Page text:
2007 TIFF Roster

2007 Teaneck International Film Festival Film Roster

A Cantor's Tale

documentary - 95 Minutes

Directed by Erik Greenberg Anjou

Description: Jeanette Catsoulis of The New York Times called cantor Jacob Mendelson "a documentary filmmaker's dream. Jovial, rotund and prone to impromptu bursts of song (he carries a tuning fork at all times), Mr. Mendelson is a celebrated teacher and practitioner of Jewish liturgical music and has dedicated his life to preserving the form's traditional vocal styling." This documentary film, a unique mix of humor and gravity, is both a biographical portrait and an exploration of the tradition of Jewish liturgical music in America.

Sponsored by Temple Emeth


drama - 95 minutes

Directed by Jerry Lamothe

Description: In summer 2003, America experienced the largest blackout in its history — widely reported as peaceful. But in Brooklyn's forgotten East Flatbush neighborhood, mayhem unfolded when the power shut down. This is a narrative feature based on events during the blackout and features Melvin Van Peebles, Michael B. Jordan, Zoe Saldana, LaTanya Richardson, and Jeffrey Wright. It was featured at the 2007 Tribeca Film Festival.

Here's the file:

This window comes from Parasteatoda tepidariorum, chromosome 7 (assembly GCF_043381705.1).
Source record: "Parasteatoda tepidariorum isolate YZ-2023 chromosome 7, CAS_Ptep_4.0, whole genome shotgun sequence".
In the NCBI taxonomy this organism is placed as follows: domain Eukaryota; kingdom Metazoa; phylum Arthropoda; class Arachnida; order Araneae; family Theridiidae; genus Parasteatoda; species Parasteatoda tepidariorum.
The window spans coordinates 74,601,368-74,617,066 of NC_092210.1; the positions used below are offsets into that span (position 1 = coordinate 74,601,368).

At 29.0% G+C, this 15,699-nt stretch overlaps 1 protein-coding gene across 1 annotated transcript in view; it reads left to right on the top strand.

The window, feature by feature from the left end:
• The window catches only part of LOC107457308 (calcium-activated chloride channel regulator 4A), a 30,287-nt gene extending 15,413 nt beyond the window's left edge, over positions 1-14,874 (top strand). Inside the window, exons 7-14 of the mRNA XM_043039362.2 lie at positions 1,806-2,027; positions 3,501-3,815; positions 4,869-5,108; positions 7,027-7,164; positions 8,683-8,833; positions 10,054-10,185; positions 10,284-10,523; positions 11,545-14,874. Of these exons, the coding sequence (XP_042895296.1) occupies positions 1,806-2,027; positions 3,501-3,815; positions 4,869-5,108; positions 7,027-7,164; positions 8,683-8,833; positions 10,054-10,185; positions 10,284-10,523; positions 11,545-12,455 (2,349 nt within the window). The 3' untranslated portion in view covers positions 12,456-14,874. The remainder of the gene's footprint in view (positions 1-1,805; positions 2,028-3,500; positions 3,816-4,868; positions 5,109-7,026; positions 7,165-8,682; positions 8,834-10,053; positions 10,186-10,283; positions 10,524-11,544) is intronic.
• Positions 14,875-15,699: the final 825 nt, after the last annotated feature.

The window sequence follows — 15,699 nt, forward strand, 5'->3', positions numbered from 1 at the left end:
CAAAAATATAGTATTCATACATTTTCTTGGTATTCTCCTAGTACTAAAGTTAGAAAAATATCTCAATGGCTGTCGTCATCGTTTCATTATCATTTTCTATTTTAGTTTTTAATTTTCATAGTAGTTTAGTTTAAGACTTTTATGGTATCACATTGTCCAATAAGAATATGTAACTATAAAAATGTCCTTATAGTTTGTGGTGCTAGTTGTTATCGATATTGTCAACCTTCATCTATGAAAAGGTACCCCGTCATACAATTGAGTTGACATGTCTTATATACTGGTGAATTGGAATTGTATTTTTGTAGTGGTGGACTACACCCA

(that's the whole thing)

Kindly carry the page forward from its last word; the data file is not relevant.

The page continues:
Talkback: Associate Producer Andrea Holmes Thompkins, Ace Media Corp.

51 Birch Street

documentary - 88 minutes

Directed by Doug Block